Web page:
Inquiring minds may be wondering how Ukraine can possibly pay this back. The answer is they can't and won't. Alternatively Ukraine will be in an economic depression for decades if they try.

Mike "Mish" Shedlock

1:32 AM

France Needs a "Thatcher Moment" But First a Depression

It is amusing reading day in and day out the Keynesian cure for what ails Europe, especially France.

Consider France. Public spending amounts to 57% of French GDP, yet Keynesians want still more. The sad irony is that 100% would not be enough. In fact, it would make matters worse.

France suffers from too much government spending and too much government interference everywhere one looks.

The Problem

On Sunday, in Eurozone Currency Dispute Intensifies: France Wants More ECB Action to Correct Overvalued Euro, Germany Doesn't I summed up the problem.

Inflation Won't Cure France

Contrary to popular belief, inflation will not spur consumer spending. Nor will inflation create any jobs or cause wage inflation.

Nonetheless, France demands the ECB wizards fix something that cannot be fixed by monetary policy.

Problem number one is the eurozone itself. The euro is fatally flawed. In addition, France's problem is that it is not competitive with Germany and arguably even Spain, not that the Euro is too high.

France desperately needs structural reforms.

  • It is nearly impossible to fire someone in France, so businesses are reluctant to hire. 
  • Government and union rules on everything are sheer madness.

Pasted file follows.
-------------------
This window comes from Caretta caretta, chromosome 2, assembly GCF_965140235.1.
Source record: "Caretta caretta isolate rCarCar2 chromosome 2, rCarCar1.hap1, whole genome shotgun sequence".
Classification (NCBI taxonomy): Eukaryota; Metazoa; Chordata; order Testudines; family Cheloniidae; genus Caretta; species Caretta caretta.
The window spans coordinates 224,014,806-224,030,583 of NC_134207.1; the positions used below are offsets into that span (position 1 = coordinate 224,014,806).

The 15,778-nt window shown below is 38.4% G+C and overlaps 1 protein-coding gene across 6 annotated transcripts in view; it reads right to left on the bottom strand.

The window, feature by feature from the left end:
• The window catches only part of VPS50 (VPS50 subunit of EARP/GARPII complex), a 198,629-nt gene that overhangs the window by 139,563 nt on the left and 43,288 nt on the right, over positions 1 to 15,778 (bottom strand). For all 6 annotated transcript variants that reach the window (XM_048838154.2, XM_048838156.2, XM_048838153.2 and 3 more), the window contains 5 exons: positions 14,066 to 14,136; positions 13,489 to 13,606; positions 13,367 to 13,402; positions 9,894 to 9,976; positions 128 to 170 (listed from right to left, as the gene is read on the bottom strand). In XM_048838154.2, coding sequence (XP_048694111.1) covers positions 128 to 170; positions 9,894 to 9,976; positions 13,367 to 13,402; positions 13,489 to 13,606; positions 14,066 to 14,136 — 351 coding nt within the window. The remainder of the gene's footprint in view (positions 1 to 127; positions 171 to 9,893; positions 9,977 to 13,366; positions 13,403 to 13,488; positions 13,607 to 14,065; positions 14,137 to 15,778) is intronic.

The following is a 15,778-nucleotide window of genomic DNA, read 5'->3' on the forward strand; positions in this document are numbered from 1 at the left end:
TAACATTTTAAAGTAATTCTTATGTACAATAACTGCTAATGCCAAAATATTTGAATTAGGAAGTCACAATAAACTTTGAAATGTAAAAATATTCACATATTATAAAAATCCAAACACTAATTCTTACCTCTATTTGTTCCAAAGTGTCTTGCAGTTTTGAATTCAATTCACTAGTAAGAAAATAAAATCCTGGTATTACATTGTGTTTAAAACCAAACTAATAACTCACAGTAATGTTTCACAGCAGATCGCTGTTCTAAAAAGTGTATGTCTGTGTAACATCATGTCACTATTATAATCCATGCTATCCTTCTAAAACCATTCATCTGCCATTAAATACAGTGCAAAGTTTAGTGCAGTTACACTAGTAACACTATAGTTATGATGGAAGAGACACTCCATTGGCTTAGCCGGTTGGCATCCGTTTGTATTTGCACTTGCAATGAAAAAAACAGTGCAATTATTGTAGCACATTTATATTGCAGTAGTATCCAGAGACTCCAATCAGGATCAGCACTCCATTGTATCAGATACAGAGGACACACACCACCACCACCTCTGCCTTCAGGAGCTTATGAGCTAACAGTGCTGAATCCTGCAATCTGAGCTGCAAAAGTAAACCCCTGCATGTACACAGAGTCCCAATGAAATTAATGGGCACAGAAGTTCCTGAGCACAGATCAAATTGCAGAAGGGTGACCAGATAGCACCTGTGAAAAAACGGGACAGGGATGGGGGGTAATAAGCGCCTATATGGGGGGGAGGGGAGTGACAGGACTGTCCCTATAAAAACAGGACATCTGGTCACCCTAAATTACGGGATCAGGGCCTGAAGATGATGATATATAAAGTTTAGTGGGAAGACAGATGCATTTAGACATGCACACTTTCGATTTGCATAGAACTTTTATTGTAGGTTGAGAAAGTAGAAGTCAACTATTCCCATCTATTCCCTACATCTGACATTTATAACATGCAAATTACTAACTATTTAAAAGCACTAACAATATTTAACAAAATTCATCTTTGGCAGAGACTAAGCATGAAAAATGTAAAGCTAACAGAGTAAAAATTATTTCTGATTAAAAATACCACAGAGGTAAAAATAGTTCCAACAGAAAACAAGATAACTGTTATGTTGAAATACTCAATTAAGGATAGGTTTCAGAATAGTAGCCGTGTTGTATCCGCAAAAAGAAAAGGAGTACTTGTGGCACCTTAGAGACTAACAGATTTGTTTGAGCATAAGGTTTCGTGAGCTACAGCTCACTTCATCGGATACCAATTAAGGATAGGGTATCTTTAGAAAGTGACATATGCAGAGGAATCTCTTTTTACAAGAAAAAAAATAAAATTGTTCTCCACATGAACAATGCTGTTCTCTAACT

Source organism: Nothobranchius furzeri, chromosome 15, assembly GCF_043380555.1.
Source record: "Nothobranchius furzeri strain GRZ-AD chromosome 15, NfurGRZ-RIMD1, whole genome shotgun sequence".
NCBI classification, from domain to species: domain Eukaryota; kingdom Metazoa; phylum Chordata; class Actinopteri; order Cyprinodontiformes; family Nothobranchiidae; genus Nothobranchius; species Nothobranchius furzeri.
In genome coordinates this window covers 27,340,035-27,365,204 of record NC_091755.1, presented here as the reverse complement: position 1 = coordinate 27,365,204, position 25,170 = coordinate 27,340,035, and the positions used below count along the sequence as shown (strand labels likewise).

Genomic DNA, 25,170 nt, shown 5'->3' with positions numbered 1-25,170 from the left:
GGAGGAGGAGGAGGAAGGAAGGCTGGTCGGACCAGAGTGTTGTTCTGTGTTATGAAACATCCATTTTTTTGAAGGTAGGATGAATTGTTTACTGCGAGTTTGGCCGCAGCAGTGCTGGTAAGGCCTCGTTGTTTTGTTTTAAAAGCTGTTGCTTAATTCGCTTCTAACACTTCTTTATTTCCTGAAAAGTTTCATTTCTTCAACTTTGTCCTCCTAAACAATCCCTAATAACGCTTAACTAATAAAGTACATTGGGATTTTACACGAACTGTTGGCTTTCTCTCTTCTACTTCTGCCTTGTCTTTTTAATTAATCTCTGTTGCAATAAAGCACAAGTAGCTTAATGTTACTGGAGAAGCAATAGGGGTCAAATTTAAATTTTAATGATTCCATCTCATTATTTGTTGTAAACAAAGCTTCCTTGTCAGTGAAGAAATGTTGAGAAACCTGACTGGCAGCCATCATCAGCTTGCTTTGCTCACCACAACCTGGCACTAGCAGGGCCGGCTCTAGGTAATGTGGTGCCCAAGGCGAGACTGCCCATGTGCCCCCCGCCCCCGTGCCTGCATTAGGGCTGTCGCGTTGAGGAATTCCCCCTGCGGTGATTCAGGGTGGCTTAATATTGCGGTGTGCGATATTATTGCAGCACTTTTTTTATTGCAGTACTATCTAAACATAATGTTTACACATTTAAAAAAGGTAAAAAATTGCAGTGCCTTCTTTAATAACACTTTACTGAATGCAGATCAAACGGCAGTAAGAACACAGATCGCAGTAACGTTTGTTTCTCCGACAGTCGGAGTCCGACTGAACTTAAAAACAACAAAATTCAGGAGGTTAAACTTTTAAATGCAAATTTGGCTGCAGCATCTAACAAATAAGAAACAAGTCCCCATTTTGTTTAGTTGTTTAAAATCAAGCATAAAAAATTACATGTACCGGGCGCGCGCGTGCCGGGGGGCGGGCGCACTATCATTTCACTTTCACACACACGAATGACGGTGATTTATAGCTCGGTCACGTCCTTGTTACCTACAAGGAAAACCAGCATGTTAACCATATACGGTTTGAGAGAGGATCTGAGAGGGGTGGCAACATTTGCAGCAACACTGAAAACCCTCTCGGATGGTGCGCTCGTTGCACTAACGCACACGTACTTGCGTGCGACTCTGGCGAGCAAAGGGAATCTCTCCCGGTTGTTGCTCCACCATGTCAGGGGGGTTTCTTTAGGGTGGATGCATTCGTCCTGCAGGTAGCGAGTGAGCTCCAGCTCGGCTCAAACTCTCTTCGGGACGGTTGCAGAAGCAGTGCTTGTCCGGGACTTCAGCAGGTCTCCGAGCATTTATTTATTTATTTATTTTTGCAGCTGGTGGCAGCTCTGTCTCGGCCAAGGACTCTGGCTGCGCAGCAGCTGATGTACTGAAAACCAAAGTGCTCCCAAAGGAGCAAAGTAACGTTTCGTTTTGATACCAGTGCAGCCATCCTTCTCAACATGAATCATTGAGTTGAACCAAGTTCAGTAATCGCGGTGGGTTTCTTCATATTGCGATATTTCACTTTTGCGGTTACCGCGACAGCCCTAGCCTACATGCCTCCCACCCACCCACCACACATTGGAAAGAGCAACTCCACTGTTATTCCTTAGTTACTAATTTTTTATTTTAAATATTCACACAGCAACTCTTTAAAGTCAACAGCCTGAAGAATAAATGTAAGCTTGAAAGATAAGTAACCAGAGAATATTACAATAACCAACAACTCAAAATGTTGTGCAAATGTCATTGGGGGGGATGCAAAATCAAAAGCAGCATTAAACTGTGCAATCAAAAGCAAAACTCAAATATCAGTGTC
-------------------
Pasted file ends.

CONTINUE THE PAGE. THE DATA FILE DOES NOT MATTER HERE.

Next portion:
• France seeks to save local bookstores by taxing online retailers and elimination of free shipping. 
  • Agricultural subsidies to save inefficient French farms (at great expense to the rest of Europe) are inane. 
  • Pension rules need fixes, and the retirement age needs to increase.
  • The "French way of life" is incompatible with rising productivity, especially on a relative basis, so France is increasingly left behind.

How is QE supposed to fix all that? It can't and it won't, but it increasingly looks as if the ECB may give it a try.
The Solution

Yesterday, Steen Jakobsen, chief economist for Saxo bank, summed up the solution: France needs a crisis and a "Thatcher Moment".

Via email ...
French President François Hollande unveiled his new government under Prime Minister Manuel Valls on August 26, and there have been a few changes. While most senior ministers have retained their positions, economic minister Arnaud Montebourg was replaced by Emmanuel Macron, a former investment banker and economic adviser at the Elysée.

Hollande is already the most unpopular president in French history so he is not risking much by removing a political opponent like Montebourg (who should never have been part of a so-called reform program to begin with). Montebourg is a man of the old school and of old ideas: Among other things, he titled himself "Minister of Industrial Resurrection." His ideas included threatening to fine businesses for each job they failed to create and speaking against globalisation.